Local history channels also were not of much help. However, then I happened upon the website of the Madison County Circuit Clerk’s Office. Among public records the office has digitized are immigration and naturalization documents from 1850-1959, a total of 122 volumes. That’s where I found Preede, but also more questions.
His Declaration of Intention and later his naturalization application clarified some details. According to these documents, Preede entered the United States around May 18, 1906, through San Francisco, a month after the massive earthquake that devastated the city. He supposedly arrived on a ship called the Massachusetts. However, no ship named the Massachusetts was reported to have come into port around that time in San Francisco.8 It is possible that Preede was confused about the date or the name of the ship.
The Alton Evening Telegraph reported that while serving in France, Preede saw action: “He was wounded, gassed and once lay in a shell hole three days and three nights wounded, before he was rescued.” Does that suggest he was wounded at least twice? And why does a 1932 application for a headstone9 from the federal War Department, submitted by Robert H. Streeper, describe Preede’s rank as cook?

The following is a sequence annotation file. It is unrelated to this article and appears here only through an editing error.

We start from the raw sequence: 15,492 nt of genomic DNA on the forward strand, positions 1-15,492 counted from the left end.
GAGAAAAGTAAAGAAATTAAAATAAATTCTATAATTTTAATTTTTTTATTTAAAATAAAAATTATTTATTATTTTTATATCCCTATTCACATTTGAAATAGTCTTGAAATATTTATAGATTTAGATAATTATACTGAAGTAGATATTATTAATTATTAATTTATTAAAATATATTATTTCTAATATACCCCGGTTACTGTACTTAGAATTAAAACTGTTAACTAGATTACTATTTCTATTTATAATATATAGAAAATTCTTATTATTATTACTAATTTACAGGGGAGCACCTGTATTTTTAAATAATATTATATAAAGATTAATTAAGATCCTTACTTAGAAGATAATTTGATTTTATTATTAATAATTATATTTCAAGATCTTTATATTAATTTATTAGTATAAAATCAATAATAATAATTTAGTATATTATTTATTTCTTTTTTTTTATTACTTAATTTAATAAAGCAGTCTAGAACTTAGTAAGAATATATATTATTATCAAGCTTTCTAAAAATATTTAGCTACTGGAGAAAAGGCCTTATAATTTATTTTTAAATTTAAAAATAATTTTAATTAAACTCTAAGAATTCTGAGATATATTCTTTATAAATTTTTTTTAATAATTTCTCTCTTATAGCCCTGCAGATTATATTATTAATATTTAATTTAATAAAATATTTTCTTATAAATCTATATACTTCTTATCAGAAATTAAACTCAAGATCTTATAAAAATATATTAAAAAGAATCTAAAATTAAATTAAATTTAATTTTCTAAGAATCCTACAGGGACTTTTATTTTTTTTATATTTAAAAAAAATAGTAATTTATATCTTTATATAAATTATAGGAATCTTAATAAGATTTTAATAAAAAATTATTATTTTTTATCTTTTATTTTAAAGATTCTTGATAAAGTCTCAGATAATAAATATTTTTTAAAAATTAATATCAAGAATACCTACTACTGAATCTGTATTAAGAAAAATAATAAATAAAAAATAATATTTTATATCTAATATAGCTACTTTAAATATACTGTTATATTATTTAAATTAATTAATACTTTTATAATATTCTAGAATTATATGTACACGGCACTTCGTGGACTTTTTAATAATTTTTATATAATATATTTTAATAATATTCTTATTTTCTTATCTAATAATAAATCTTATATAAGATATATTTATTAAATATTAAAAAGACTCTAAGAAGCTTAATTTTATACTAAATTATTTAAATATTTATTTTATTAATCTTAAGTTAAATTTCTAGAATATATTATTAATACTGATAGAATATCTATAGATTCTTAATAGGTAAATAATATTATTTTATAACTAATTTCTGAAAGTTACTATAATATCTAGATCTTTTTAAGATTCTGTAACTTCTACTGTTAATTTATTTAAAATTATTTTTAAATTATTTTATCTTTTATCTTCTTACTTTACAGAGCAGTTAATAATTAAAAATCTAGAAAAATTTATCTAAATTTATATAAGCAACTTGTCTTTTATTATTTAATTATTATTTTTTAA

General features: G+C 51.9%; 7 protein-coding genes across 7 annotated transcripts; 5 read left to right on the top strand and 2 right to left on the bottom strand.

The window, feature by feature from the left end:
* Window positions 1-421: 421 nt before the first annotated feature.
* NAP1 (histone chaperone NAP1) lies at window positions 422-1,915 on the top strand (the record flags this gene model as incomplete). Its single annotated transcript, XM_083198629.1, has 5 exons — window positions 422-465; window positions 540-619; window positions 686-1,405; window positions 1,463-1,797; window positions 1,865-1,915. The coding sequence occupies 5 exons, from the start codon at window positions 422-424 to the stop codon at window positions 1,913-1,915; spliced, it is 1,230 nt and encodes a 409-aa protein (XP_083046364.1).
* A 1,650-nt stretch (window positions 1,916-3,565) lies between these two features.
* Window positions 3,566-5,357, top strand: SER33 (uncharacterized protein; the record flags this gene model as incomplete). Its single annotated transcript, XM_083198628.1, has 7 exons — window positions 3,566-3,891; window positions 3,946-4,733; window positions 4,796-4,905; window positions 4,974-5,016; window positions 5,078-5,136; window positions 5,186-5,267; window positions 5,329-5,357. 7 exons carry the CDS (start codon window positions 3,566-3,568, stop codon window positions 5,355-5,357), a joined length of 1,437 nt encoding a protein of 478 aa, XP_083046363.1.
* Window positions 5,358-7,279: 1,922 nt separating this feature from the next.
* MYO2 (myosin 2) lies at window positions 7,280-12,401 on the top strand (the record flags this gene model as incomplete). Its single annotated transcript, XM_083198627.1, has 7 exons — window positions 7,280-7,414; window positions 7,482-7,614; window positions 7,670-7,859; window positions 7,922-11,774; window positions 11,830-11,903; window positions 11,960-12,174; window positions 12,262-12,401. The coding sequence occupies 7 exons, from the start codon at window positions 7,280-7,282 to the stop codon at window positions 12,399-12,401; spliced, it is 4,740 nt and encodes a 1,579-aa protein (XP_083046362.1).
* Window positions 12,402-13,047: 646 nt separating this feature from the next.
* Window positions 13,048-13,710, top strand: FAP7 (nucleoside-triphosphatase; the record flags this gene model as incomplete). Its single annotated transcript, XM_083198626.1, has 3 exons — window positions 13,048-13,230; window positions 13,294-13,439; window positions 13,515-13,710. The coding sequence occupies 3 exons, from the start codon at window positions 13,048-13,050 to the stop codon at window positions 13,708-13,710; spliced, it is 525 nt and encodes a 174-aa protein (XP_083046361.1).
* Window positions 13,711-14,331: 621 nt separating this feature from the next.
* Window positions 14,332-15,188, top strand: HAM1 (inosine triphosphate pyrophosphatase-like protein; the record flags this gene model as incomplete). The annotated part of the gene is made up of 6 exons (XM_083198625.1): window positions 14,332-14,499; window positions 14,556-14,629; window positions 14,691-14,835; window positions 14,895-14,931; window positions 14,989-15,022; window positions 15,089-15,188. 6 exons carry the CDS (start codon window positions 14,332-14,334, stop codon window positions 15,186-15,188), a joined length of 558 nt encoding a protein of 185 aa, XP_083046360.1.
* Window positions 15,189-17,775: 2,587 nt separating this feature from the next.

Preede is buried in the Upper Alton Cemetery, also known as the Oakwood Cemetery. He did not leave much behind — some cash, his Army discharge, and a framed citation for valor on the battlefield — and nothing was known about his heirs, at least according to one newspaper report. Four years after his death, the state’s Service Recognition Board tried to locate Preede and many other World War I veterans who were entitled to bonuses. Preede was due $200.50, according to the Alton Evening Telegraph. As late as 1952, the money was still waiting.10
1. John Preede declaration of intention (1913), naturalization file no. 817, Madison County Circuit Court, Edwardsville, Illinois; Naturalization Record Book 34, p. 817, http://bit.ly/2CX3aMw, accessed 2 March 2018.
2. “United States Census, 1910,” database with images, FamilySearch (https://familysearch.org/ark:/61903/3:1:33SQ-GRJY-JP3?cc=1727033&wc=QZZ7-J4G%3A133639601%2C141939001%2C142037001%2C1589088932 : 24 June 2017), Missouri > St Louis (Independent City) > St Louis Ward 6 > ED 102 > image 14 of 26; citing NARA microfilm publication T624 (Washington, D.C.: National Archives and Records Administration, n.d.).